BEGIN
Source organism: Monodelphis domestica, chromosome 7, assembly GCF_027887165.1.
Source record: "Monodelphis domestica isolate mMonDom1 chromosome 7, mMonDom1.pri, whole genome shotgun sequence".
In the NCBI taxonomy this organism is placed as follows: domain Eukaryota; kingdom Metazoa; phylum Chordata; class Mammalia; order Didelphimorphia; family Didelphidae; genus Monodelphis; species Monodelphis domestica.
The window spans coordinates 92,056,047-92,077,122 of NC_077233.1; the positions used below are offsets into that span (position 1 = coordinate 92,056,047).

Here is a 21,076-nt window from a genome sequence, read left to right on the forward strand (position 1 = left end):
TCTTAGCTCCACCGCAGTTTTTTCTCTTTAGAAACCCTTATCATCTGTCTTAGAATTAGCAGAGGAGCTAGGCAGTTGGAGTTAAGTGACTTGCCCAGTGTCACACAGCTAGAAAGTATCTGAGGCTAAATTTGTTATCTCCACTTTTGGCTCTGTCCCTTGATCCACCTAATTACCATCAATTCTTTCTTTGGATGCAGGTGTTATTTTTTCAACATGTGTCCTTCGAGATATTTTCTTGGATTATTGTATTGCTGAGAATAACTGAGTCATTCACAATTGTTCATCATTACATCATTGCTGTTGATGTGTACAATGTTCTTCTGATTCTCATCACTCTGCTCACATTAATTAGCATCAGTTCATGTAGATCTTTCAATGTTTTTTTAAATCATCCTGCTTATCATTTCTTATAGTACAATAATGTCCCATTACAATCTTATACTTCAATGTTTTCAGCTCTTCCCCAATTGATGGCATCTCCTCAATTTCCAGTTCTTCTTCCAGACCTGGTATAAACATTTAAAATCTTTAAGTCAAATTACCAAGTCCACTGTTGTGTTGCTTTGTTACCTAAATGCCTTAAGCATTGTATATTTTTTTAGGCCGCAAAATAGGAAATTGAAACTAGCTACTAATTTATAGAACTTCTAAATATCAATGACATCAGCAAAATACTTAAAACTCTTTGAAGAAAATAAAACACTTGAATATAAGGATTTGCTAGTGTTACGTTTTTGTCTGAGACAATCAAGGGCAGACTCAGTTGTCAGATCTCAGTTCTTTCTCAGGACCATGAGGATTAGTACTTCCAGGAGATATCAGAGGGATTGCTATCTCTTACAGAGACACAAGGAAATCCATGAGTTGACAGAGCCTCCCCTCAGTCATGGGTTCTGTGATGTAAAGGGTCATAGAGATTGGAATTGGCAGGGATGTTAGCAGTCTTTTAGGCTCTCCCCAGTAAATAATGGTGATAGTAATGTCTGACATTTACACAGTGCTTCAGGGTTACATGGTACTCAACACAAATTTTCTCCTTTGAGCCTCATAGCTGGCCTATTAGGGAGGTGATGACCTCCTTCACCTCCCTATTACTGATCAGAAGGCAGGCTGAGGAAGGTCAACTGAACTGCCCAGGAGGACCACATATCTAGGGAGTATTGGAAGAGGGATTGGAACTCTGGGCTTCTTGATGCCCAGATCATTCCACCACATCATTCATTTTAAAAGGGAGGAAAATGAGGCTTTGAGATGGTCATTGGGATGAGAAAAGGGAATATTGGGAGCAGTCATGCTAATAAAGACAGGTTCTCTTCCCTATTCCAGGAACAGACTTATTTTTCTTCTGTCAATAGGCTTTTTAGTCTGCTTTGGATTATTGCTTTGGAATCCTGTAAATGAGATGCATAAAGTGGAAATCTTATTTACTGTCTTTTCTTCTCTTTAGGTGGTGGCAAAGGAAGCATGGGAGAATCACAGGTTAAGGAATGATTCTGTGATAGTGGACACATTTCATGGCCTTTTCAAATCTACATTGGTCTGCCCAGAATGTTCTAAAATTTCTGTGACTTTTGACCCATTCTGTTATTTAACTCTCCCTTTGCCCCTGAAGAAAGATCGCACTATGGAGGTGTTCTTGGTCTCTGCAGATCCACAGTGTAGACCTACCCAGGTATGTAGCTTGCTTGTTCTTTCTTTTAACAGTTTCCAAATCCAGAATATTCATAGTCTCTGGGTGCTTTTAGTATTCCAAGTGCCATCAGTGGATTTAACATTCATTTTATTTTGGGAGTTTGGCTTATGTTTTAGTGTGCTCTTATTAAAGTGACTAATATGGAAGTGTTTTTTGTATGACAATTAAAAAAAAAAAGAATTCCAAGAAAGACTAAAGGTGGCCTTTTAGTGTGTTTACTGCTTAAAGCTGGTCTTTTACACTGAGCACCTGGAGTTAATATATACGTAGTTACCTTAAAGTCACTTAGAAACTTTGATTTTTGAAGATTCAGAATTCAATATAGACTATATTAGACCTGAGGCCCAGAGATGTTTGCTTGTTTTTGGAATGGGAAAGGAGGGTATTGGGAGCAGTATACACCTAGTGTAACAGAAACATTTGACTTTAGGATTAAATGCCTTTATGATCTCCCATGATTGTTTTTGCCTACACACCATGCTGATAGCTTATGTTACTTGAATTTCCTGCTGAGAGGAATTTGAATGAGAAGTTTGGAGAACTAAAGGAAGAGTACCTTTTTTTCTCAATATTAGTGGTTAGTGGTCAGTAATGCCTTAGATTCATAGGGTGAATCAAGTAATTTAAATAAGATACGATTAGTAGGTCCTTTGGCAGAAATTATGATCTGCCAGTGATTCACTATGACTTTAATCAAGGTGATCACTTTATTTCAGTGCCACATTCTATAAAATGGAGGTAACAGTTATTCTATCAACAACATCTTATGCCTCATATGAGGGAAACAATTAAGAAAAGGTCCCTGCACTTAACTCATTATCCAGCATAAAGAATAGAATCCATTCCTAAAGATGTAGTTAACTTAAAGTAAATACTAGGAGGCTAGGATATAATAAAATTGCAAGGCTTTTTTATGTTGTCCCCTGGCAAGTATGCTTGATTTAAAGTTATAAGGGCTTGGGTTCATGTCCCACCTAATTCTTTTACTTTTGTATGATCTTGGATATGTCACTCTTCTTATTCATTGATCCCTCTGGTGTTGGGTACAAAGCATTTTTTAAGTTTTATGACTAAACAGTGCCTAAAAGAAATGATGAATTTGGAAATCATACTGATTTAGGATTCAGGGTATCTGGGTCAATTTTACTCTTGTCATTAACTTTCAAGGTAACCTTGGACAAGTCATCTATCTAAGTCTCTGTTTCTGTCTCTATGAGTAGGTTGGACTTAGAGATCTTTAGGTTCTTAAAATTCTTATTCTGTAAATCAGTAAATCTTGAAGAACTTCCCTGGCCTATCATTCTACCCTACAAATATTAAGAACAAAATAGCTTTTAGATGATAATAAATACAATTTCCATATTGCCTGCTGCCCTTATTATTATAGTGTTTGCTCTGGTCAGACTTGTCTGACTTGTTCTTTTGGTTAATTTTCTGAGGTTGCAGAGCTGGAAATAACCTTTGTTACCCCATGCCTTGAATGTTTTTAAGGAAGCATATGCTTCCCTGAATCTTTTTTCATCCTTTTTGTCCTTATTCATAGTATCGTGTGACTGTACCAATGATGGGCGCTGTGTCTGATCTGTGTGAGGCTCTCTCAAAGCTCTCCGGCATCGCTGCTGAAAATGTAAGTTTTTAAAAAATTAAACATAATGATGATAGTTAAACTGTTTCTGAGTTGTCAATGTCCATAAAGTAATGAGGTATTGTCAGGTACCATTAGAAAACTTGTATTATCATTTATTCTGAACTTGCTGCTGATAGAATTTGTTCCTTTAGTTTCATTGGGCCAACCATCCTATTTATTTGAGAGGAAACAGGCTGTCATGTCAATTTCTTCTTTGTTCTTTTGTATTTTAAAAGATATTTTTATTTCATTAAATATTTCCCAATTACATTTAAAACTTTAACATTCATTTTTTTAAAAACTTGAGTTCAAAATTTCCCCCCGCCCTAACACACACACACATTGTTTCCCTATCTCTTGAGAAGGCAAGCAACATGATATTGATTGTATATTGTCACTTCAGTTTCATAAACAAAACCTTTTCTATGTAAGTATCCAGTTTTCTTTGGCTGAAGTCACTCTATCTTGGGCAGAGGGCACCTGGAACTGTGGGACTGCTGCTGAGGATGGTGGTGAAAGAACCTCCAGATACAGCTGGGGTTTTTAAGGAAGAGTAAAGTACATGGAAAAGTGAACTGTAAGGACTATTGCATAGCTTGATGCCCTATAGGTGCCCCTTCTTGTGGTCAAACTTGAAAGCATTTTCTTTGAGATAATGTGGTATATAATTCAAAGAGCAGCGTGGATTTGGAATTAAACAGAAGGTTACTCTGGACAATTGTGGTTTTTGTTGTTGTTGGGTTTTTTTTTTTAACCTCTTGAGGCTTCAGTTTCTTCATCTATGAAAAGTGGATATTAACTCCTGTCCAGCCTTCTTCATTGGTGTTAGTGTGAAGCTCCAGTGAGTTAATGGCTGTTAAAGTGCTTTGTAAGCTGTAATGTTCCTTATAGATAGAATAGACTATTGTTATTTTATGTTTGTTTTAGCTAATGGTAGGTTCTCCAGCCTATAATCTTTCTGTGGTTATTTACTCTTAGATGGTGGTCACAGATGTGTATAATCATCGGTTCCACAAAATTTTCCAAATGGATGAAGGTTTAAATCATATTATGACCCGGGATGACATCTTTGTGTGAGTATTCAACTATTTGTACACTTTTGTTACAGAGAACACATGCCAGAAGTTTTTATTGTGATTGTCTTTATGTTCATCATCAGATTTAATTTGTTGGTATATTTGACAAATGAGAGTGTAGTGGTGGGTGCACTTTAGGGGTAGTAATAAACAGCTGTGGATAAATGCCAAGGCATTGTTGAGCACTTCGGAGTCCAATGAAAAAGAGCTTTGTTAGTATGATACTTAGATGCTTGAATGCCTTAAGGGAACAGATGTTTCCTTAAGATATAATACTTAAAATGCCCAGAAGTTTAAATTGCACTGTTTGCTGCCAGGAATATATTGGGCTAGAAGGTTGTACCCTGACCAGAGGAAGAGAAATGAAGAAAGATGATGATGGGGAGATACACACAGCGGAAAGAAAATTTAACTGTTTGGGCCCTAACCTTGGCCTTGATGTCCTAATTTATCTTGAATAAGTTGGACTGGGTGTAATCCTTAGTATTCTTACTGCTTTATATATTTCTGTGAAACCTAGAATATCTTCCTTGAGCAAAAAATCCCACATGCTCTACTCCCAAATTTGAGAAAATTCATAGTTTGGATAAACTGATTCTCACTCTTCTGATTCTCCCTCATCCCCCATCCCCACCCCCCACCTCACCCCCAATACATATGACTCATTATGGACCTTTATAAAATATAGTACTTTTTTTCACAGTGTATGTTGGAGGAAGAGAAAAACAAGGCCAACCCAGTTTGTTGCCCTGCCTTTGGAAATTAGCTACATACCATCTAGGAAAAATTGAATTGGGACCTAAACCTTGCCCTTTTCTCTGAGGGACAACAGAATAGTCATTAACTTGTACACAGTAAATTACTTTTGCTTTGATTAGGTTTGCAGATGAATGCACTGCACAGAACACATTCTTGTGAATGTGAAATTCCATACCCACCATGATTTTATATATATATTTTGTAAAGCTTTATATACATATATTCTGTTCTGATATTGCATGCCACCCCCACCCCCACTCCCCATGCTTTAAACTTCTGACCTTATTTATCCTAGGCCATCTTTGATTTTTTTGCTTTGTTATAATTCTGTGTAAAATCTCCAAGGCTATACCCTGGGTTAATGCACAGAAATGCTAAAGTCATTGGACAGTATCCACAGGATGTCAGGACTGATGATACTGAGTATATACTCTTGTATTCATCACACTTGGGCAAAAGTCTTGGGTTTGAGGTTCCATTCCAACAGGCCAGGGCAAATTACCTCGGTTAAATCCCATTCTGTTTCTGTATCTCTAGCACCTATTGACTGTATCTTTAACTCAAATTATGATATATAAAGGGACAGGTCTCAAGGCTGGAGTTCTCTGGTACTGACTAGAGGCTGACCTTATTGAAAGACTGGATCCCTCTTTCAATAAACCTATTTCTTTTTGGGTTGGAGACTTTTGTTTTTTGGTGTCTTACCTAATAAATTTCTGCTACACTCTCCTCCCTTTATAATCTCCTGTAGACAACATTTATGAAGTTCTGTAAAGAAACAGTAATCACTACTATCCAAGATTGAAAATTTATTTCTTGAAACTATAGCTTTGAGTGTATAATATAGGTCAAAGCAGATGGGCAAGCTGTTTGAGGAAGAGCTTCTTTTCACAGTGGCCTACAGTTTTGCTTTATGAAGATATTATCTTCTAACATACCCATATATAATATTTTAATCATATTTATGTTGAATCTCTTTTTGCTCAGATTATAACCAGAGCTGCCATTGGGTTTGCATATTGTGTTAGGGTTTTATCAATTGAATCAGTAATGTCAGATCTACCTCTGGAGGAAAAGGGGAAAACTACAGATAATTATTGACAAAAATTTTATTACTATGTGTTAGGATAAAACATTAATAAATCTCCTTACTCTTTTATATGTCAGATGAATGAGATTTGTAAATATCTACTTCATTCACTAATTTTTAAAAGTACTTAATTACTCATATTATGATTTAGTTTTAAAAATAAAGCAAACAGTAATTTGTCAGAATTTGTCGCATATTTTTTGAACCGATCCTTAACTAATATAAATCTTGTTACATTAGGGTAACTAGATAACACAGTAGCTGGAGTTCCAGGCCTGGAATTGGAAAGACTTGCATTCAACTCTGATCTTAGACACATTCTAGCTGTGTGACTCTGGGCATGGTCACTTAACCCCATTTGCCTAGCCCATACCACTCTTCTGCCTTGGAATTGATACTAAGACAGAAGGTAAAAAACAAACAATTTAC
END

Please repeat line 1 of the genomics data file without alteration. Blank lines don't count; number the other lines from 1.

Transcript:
Source organism: Monodelphis domestica, chromosome 7, assembly GCF_027887165.1.